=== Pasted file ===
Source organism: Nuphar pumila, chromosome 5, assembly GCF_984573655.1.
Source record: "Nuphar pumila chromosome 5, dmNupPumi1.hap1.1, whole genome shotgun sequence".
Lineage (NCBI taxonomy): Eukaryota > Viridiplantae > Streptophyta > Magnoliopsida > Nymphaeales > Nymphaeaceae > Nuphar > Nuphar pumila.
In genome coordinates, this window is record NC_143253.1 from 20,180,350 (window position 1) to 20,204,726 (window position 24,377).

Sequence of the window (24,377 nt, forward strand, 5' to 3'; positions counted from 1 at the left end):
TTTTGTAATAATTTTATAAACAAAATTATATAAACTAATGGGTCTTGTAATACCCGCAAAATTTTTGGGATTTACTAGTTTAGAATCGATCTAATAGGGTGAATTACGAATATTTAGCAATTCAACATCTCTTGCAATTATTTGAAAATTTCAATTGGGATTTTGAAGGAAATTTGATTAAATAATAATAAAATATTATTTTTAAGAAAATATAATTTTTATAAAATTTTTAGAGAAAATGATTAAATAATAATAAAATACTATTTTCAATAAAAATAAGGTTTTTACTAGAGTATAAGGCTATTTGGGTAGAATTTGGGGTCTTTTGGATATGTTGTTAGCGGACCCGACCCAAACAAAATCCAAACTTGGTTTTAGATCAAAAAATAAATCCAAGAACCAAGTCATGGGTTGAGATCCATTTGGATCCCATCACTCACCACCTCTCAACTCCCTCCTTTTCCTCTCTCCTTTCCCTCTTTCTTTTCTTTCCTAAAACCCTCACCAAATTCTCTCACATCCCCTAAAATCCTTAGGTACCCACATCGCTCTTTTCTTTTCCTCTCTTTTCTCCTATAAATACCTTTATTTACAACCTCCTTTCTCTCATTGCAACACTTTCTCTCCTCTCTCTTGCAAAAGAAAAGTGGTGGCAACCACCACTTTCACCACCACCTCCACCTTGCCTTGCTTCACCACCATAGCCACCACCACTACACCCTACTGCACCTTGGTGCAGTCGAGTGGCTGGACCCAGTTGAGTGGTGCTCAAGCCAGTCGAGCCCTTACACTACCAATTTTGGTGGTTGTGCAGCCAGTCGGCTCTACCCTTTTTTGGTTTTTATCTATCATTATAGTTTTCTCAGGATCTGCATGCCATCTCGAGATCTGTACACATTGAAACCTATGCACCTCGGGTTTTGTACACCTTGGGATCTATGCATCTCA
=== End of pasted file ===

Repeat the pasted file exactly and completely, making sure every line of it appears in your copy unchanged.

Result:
Source organism: Nuphar pumila, chromosome 5, assembly GCF_984573655.1.
Source record: "Nuphar pumila chromosome 5, dmNupPumi1.hap1.1, whole genome shotgun sequence".
Lineage (NCBI taxonomy): Eukaryota > Viridiplantae > Streptophyta > Magnoliopsida > Nymphaeales > Nymphaeaceae > Nuphar > Nuphar pumila.
In genome coordinates, this window is record NC_143253.1 from 20,180,350 (window position 1) to 20,204,726 (window position 24,377).

Sequence of the window (24,377 nt, forward strand, 5' to 3'; positions counted from 1 at the left end):
TTTTGTAATAATTTTATAAACAAAATTATATAAACTAATGGGTCTTGTAATACCCGCAAAATTTTTGGGATTTACTAGTTTAGAATCGATCTAATAGGGTGAATTACGAATATTTAGCAATTCAACATCTCTTGCAATTATTTGAAAATTTCAATTGGGATTTTGAAGGAAATTTGATTAAATAATAATAAAATATTATTTTTAAGAAAATATAATTTTTATAAAATTTTTAGAGAAAATGATTAAATAATAATAAAATACTATTTTCAATAAAAATAAGGTTTTTACTAGAGTATAAGGCTATTTGGGTAGAATTTGGGGTCTTTTGGATATGTTGTTAGCGGACCCGACCCAAACAAAATCCAAACTTGGTTTTAGATCAAAAAATAAATCCAAGAACCAAGTCATGGGTTGAGATCCATTTGGATCCCATCACTCACCACCTCTCAACTCCCTCCTTTTCCTCTCTCCTTTCCCTCTTTCTTTTCTTTCCTAAAACCCTCACCAAATTCTCTCACATCCCCTAAAATCCTTAGGTACCCACATCGCTCTTTTCTTTTCCTCTCTTTTCTCCTATAAATACCTTTATTTACAACCTCCTTTCTCTCATTGCAACACTTTCTCTCCTCTCTCTTGCAAAAGAAAAGTGGTGGCAACCACCACTTTCACCACCACCTCCACCTTGCCTTGCTTCACCACCATAGCCACCACCACTACACCCTACTGCACCTTGGTGCAGTCGAGTGGCTGGACCCAGTTGAGTGGTGCTCAAGCCAGTCGAGCCCTTACACTACCAATTTTGGTGGTTGTGCAGCCAGTCGGCTCTACCCTTTTTTGGTTTTTATCTATCATTATAGTTTTCTCAGGATCTGCATGCCATCTCGAGATCTGTACACATTGAAACCTATGCACCTCGGGTTTTGTACACCTTGGGATCTATGCATCTCA